Back in the halcyon days of the ‘00s, Julian Casablancas was the poster boy of disaffected cool. Droning through a heavily compressed, blown-out microphone, he sounded removed from any care in the world—as if he was either too sleepy to get worked up or had somehow transcended everyday concerns with the sort of casual indifference available only to those born to upper-class families.
But time has passed and, in a real barnburner of an interview with David Marchese published this morning at Vulture, Casablancas appears more than a little changed. Promoting the upcoming release of his band The Voidz’ sophomore album, the Strokes frontman decided to throw off the shackles of the man and just really let loose on the failings of popular culture and the mainstream media.
Disenchanted with the systems we all labor under, Casablancas rails against our current political, cultural, and media climate. Though the general thrust of his argument—people should be better informed about the world they live in—is fine and good, the conversation is dominated on the interviewee’s side by a kind of dope haze insistence that the modern world is just grazing along like sheep, refusing to wake up to what’s really going on. Well, that, and probably the most fervent, sustained endorsement of Ariel Pink to date.
Some of the best quotes are just misguided (“Everyone knows David Bowie now, but I bet he was pretty underground in the ’70s”), some goofily antagonist (“Everything you’re saying sounds 100 percent like cultural brainwashing” he tells Marchese), and others are too messy to really untangle, like when Casablancas states that “we’re essentially at war, a modern war against a calculator.” Marchese asks if “the war is against corporate capitalism.” Casablancas responds: “I think corporations should thrive and we have a good system theoretically, but the problem is that it’s evolved without any sort of leash.” Later: “I don’t blame corporations for anything. I blame the laws.” And even later: “We need to find a way to get power back from all these politician puppets who have been lined up by big money. You know what I mean?”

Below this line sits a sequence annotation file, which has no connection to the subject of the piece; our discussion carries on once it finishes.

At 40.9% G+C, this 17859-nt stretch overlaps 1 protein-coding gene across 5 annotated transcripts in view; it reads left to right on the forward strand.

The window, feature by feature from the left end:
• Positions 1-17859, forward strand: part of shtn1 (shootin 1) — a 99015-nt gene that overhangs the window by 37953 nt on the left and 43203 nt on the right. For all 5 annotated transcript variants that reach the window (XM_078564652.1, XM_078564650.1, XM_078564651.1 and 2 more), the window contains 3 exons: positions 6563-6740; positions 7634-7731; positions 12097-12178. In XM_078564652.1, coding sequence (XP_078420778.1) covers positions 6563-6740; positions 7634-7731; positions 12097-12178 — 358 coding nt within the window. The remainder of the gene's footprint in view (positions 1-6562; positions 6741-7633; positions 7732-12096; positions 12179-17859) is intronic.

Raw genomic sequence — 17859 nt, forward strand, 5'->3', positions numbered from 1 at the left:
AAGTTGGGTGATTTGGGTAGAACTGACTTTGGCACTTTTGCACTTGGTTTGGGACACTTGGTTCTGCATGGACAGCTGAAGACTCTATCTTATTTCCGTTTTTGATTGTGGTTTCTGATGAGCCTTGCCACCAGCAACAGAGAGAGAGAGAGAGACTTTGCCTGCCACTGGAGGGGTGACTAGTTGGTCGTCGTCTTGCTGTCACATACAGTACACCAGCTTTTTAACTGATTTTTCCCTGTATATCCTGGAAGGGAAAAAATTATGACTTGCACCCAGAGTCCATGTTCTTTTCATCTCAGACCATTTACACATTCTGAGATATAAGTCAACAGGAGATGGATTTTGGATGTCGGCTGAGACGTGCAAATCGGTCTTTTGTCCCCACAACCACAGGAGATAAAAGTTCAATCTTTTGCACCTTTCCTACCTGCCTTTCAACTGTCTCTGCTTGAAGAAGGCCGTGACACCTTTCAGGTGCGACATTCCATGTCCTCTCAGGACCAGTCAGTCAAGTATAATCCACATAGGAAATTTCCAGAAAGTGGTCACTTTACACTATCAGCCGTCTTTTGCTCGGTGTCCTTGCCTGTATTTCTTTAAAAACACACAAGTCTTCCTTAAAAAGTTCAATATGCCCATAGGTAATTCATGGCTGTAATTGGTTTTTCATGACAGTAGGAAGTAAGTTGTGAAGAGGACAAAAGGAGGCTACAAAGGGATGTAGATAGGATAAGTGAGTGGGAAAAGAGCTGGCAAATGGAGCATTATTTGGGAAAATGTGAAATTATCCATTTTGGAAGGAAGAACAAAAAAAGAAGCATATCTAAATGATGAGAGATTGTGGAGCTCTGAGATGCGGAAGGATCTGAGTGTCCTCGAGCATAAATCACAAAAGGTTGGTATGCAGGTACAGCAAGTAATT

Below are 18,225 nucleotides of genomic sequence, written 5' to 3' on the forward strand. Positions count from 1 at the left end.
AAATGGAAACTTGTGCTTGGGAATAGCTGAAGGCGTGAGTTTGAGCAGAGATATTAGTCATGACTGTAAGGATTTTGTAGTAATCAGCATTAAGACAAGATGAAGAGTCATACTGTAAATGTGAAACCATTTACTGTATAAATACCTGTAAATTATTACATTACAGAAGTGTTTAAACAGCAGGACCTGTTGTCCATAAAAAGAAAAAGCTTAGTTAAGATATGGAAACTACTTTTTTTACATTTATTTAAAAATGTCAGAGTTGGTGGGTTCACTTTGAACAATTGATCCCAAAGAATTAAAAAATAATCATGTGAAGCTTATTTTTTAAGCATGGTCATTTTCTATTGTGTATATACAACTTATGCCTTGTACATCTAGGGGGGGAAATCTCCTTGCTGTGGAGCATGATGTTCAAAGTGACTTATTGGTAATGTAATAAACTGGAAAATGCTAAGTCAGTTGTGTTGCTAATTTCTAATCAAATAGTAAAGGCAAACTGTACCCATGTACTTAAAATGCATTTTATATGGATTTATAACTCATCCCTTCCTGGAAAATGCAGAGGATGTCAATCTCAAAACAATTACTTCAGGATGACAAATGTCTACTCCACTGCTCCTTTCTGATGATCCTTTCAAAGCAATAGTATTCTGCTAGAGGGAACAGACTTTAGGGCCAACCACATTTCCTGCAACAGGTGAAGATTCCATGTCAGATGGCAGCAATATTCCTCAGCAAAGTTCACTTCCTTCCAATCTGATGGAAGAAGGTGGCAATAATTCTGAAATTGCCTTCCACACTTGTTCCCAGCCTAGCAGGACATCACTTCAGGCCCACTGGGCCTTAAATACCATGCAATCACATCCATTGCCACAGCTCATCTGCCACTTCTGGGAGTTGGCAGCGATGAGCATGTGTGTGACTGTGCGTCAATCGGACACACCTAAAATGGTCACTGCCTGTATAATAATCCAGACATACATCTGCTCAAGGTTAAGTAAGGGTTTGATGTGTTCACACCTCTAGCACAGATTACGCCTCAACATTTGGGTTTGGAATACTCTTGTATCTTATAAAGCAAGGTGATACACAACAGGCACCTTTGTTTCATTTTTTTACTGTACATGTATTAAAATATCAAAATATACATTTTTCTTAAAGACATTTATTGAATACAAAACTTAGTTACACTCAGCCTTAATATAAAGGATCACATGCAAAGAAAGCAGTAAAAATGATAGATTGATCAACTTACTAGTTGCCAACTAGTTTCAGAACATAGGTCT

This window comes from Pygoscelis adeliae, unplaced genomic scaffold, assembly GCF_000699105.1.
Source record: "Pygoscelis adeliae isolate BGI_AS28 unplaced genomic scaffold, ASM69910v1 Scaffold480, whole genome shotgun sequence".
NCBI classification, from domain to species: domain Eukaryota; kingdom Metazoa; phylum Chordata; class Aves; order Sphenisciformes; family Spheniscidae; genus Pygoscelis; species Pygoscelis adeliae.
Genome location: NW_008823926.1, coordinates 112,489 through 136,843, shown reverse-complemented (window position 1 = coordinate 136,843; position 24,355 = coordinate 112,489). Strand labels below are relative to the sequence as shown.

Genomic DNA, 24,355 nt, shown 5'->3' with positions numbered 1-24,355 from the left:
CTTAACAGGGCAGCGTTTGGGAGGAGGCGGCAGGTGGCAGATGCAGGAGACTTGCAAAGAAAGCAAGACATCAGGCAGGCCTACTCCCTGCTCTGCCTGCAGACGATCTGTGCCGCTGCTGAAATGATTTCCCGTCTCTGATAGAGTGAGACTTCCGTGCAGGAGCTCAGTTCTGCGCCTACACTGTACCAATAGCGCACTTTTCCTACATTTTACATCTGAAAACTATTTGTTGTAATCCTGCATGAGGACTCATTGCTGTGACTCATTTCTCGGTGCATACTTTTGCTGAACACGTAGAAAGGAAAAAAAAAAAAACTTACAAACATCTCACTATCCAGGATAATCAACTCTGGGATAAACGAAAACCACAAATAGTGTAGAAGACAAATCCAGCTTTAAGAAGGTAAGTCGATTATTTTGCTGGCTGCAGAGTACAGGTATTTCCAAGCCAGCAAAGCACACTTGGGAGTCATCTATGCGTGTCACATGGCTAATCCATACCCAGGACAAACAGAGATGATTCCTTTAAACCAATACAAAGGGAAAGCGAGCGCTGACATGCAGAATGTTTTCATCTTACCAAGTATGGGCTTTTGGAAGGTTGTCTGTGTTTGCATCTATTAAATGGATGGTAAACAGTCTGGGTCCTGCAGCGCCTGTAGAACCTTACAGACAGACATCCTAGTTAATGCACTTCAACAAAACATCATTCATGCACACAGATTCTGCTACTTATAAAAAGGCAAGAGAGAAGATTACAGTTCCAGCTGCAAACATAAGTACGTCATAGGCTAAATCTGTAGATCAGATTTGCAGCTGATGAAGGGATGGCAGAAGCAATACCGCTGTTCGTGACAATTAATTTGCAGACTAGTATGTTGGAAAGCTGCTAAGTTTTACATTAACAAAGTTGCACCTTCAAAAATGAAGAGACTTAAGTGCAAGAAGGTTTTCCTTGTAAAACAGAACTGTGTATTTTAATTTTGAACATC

He also challenges Marchese with new insights into pop music and psychology in general. (“Let go of your conditioning,” he insists at one point, over the interviewer refusing to say that time will bear out Ariel Pink’s artistic importance and not Ed Sheeran’s.)
It has all the wide-eyed fervor of a dorm room (on fire?), especially when Casablancas explains that through thinking about the world over the years he’s come to “feel like things are crystal clear to me.” The entire interview deserves a read if not to have your third eye pried open than to follow the evolution of an artist who’s becoming more fully himself… whether you like the tone of it or not.